Purpose of review: To describe recent literature evaluating the effectiveness of early rehabilitation in neurocritical care patients.
Recent findings: There is a drive for early rehabilitation within the ICU; however, there are unique considerations for the neurocritically ill patient that include hemiplegia, cognitive impairments and impaired conscious state that can complicate rehabilitation. Additionally, neurological complications, such as hemorrhage expansion and cerebral edema can lead to the risk of further neurological damage. It is, therefore, important to consider the effect of exercise and position changes on cerebral hemodynamics in patients with impaired cerebral autoregulation. There is a paucity of evidence to provide recommendations on timing of early rehabilitation postneurological insult. There are also mixed findings on the effectiveness of early mobilization with one large, multicenter RCT demonstrating the potential harm of early and intensive mobilization in stroke patients. Conversely, observational trials have found early rehabilitation to be well tolerated and feasible, reduce hospital length of stay and improve functional outcomes in neurological patients admitted to ICU.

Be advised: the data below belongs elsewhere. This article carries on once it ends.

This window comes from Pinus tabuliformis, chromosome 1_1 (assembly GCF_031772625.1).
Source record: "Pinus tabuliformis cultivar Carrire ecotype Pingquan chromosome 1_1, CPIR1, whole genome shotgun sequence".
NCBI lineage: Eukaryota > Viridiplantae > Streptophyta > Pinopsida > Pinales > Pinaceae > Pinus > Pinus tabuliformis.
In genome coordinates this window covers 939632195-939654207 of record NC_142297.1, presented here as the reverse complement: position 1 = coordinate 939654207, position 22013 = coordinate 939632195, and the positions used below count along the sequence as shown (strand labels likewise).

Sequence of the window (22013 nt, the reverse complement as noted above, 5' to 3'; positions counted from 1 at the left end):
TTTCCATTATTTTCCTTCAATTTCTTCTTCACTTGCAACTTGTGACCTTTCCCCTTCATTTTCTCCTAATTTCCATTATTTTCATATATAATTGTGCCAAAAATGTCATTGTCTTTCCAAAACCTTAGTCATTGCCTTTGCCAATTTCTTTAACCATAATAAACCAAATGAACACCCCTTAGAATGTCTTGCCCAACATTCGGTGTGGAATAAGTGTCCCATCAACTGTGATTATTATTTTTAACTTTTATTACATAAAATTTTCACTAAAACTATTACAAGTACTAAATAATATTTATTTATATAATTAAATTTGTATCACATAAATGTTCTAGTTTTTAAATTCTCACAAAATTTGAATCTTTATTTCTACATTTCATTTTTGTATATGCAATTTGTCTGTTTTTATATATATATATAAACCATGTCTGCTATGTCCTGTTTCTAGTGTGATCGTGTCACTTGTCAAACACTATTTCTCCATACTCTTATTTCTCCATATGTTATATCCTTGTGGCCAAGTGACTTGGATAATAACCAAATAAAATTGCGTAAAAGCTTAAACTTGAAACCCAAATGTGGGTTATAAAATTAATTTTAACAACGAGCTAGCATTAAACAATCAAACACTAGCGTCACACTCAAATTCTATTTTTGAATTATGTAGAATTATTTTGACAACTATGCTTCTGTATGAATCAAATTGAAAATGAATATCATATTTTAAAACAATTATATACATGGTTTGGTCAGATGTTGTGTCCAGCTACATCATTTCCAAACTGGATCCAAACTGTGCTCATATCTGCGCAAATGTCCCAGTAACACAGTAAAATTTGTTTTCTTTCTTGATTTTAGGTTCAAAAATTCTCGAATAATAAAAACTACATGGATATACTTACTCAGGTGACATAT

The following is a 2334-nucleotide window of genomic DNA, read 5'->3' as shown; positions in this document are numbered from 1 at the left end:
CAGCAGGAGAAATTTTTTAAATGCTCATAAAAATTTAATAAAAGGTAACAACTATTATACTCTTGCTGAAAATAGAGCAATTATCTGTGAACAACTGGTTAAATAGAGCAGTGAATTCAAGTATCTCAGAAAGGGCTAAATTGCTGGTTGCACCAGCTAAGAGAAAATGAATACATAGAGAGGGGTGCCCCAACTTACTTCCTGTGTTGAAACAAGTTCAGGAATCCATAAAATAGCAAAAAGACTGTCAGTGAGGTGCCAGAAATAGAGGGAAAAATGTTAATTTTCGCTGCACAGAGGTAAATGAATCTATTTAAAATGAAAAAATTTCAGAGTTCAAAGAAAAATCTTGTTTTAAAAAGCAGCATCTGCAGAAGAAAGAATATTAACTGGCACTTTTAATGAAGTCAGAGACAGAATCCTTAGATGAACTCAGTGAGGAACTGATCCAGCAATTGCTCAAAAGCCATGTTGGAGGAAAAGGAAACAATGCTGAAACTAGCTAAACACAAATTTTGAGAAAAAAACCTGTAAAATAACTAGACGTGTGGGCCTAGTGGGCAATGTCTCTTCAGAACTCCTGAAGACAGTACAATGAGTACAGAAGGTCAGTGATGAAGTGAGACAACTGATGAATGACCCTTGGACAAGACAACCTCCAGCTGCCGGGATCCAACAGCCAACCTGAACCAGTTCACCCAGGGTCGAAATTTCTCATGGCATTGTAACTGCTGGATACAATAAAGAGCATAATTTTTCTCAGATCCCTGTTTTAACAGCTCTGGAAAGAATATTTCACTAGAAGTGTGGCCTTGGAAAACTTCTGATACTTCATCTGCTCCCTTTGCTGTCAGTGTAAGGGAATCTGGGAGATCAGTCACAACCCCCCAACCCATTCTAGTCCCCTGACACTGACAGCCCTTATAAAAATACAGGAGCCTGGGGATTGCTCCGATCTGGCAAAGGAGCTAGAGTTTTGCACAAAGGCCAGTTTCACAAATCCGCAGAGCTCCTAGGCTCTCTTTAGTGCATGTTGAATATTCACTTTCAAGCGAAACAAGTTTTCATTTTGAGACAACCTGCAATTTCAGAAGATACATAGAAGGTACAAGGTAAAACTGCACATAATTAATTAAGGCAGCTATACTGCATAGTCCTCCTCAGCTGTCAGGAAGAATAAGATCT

Summary: Further research is warranted to determine the benefits and harm of early rehabilitation in neurological patients. As current evidence is limited, and given recent findings in stroke studies, careful consideration should be taken when prescribing exercises in neurocritically ill patients.
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